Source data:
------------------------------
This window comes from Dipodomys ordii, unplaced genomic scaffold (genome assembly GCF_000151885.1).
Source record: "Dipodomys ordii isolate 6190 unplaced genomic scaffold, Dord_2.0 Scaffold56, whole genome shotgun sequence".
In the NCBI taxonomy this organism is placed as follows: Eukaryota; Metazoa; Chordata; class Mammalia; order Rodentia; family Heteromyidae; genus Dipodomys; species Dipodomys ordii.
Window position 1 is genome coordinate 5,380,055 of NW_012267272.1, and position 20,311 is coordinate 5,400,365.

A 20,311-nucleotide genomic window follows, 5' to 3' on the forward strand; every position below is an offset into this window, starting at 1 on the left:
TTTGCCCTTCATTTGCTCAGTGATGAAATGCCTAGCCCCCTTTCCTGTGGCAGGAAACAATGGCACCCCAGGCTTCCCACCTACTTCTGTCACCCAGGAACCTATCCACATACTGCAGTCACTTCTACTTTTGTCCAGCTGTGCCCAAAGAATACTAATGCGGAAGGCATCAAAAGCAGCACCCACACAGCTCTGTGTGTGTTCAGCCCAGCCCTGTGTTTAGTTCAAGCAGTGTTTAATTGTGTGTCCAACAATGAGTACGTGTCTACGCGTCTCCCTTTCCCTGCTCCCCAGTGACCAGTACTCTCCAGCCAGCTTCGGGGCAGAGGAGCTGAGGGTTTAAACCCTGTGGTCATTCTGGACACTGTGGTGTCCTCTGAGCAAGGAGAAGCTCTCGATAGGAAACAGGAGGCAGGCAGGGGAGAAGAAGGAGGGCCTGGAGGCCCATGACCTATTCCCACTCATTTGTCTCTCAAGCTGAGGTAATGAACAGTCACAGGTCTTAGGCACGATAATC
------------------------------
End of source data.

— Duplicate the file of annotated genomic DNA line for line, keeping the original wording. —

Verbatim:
This window comes from Dipodomys ordii, unplaced genomic scaffold (genome assembly GCF_000151885.1).
Source record: "Dipodomys ordii isolate 6190 unplaced genomic scaffold, Dord_2.0 Scaffold56, whole genome shotgun sequence".
In the NCBI taxonomy this organism is placed as follows: Eukaryota; Metazoa; Chordata; class Mammalia; order Rodentia; family Heteromyidae; genus Dipodomys; species Dipodomys ordii.
Window position 1 is genome coordinate 5,380,055 of NW_012267272.1, and position 20,311 is coordinate 5,400,365.

A 20,311-nucleotide genomic window follows, 5' to 3' on the forward strand; every position below is an offset into this window, starting at 1 on the left:
TTTGCCCTTCATTTGCTCAGTGATGAAATGCCTAGCCCCCTTTCCTGTGGCAGGAAACAATGGCACCCCAGGCTTCCCACCTACTTCTGTCACCCAGGAACCTATCCACATACTGCAGTCACTTCTACTTTTGTCCAGCTGTGCCCAAAGAATACTAATGCGGAAGGCATCAAAAGCAGCACCCACACAGCTCTGTGTGTGTTCAGCCCAGCCCTGTGTTTAGTTCAAGCAGTGTTTAATTGTGTGTCCAACAATGAGTACGTGTCTACGCGTCTCCCTTTCCCTGCTCCCCAGTGACCAGTACTCTCCAGCCAGCTTCGGGGCAGAGGAGCTGAGGGTTTAAACCCTGTGGTCATTCTGGACACTGTGGTGTCCTCTGAGCAAGGAGAAGCTCTCGATAGGAAACAGGAGGCAGGCAGGGGAGAAGAAGGAGGGCCTGGAGGCCCATGACCTATTCCCACTCATTTGTCTCTCAAGCTGAGGTAATGAACAGTCACAGGTCTTAGGCACGATAATC